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  • Twitter and Nielsen pair up to publish new "social TV" ratings

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    Published 12/17/2012 18:42:45
    Twitter and Nielsen pair up to publish new
    A Twitter page is displayed on an Apple iPhone in Los Angeles October 13, 2009. REUTERS/Mario Anzuoni REUTERS/Mario Anzuoni

    SAN FRANCISCO (Reuters) - Nielsen Holdings NV, the television viewership measurement company, said on Monday it will partner with Twitter to publish a new set of ratings that measure chatter on Twitter about TV programming.

    The new measurement, dubbed the "Nielsen Twitter TV Rating," seeks to tap into the stream of viewer commentary and armchair musings generated on "second screens" - the smartphones and tablets perched on Twitter users' laps while they watch, say, Monday Night Football or the latest episode of "Homeland" on their TVs.

    The new ratings, to be launched next fall, arrive at a moment when media and advertising industry executives say they are observing a shift in TV viewing habits that include the rise of "second screen" use.

    But significant questions remain for advertisers over how best to interpret the data and whether a Twitter ratings system is meaningful at all.

    In September, Nielsen ratings showed that TV viewership for Viacom Inc's MTV Video Music Awards, which coincided with the Democratic National Convention, plummeted by more than 50 percent from a year ago. Yet social media chatter tripled, according to the research firm Trendrr.

    Brad Adgate, an analyst at Horizon Media, said advertisers will view the Twitter ratings as a useful layer of information about a show's popularity, but it is "not going to be close to the currency" of existing ratings metrics.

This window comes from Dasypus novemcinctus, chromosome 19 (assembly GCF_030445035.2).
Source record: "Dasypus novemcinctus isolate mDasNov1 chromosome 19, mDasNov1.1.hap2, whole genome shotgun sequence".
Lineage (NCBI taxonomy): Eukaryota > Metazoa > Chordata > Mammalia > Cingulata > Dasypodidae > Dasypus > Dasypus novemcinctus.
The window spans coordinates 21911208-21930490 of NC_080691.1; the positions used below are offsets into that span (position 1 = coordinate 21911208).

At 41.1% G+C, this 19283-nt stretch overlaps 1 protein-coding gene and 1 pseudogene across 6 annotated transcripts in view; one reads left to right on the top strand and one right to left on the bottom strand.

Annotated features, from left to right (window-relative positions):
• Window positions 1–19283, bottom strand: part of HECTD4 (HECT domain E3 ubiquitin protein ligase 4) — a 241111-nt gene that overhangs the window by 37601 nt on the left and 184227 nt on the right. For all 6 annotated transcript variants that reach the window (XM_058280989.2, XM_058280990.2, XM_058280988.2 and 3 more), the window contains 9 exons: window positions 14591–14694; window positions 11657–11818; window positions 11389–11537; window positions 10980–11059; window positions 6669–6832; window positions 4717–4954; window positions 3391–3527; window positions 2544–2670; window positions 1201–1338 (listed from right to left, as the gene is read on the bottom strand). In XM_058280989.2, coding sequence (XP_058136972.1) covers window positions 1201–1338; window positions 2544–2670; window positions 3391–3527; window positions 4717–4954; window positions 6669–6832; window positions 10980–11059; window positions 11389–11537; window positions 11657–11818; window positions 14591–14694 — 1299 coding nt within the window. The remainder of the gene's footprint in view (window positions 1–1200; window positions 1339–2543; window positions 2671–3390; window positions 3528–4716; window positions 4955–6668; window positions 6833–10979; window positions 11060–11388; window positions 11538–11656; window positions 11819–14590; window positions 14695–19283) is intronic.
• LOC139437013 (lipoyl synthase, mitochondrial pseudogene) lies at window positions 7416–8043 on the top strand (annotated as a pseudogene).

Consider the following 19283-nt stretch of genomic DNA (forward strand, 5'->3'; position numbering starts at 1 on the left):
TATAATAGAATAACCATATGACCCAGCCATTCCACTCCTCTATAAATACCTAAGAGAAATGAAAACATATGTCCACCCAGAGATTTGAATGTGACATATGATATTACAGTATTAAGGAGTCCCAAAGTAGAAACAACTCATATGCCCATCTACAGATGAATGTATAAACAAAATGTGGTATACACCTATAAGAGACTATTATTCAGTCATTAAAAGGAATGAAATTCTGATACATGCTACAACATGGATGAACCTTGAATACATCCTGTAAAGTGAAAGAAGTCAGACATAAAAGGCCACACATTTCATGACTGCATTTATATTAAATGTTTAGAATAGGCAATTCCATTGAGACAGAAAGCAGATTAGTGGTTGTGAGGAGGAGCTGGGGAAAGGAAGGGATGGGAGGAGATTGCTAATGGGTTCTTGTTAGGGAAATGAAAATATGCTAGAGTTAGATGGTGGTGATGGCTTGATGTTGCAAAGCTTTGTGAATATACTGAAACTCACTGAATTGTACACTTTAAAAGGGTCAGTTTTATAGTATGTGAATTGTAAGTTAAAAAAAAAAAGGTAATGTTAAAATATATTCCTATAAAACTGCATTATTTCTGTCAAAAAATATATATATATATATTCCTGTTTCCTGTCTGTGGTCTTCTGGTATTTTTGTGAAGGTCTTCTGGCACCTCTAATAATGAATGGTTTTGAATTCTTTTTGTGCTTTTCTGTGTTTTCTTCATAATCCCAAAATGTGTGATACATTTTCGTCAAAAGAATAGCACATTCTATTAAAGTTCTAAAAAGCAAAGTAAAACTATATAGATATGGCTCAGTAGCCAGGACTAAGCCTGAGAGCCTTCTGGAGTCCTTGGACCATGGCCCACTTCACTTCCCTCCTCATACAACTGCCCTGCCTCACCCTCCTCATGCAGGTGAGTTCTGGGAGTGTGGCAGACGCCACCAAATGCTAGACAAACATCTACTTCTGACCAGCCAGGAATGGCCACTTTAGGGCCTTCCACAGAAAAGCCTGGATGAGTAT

"It lets producers and creative directors know if the storyline is working, like a huge focus group," Adgate said. "But I don't think you can translate comments to ratings for a show. Right now I think the bark right now is bigger than its bite."

    The new ratings will measure the number of people discussing a show on Twitter, as well as those who are exposed to the chatter, to provide the "precise size of the audience and effect of social TV to TV programming," Nielsen said.

    "As the experience of TV viewing continues to evolve, our TV partners have consistently asked for one common benchmark from which to measure the engagement of their programming," Chloe Sladden, Twitter's vice president of media, said in a post on the company blog on Monday. "This new metric is intended to answer that request, and to act as a complement and companion to the Nielsen TV rating."

    Mark Burnett, executive producer of NBC's hit "The Voice," argued that advertisers should value programs that can attract a high level of social media engagement from viewers. Deeply embedded social media elements, such as live Twitter polls, were critical in driving "The Voice" to the top of the Tuesday night ratings among viewers between 18 to 49, Burnett said.

    "If you're an advertiser, wouldn't you want to know whether people are watching this show passively or if they're actively engaged in the viewing experience?" Burnett said. "Five years from now this will make traditional television ratings seem archaic."

    For Twitter, the partnership with a recognized measurement company like Nielsen emphatically punctuates a year-long effort by its media division to bring second-screen usage into the mainstream.

    Twitter's convergence with television has been on display during sporting and major news events, which have provided some of the biggest viewership moments for both broadcasters and the social media company.

    During the Summer Olympics in London, Twitter set up a page for the event that displayed photos from inside an event venue or athletes' tweets to complement what was being broadcast on NBC. Advertisers like Procter & Gamble Co, for instance, which advertised heavily during the Games, tried to bridge the two mediums by airing an ad on TV, then sending out a tweet soliciting viewer feedback about the ad.

    As news organizations tallied votes on election night in the United States on November 6, worldwide Twitter chatter hit a peak of more than 327,000 per minute, the company said this month.

    (Reporting ; Editing by Steve Orlofsky and Diane Craft)

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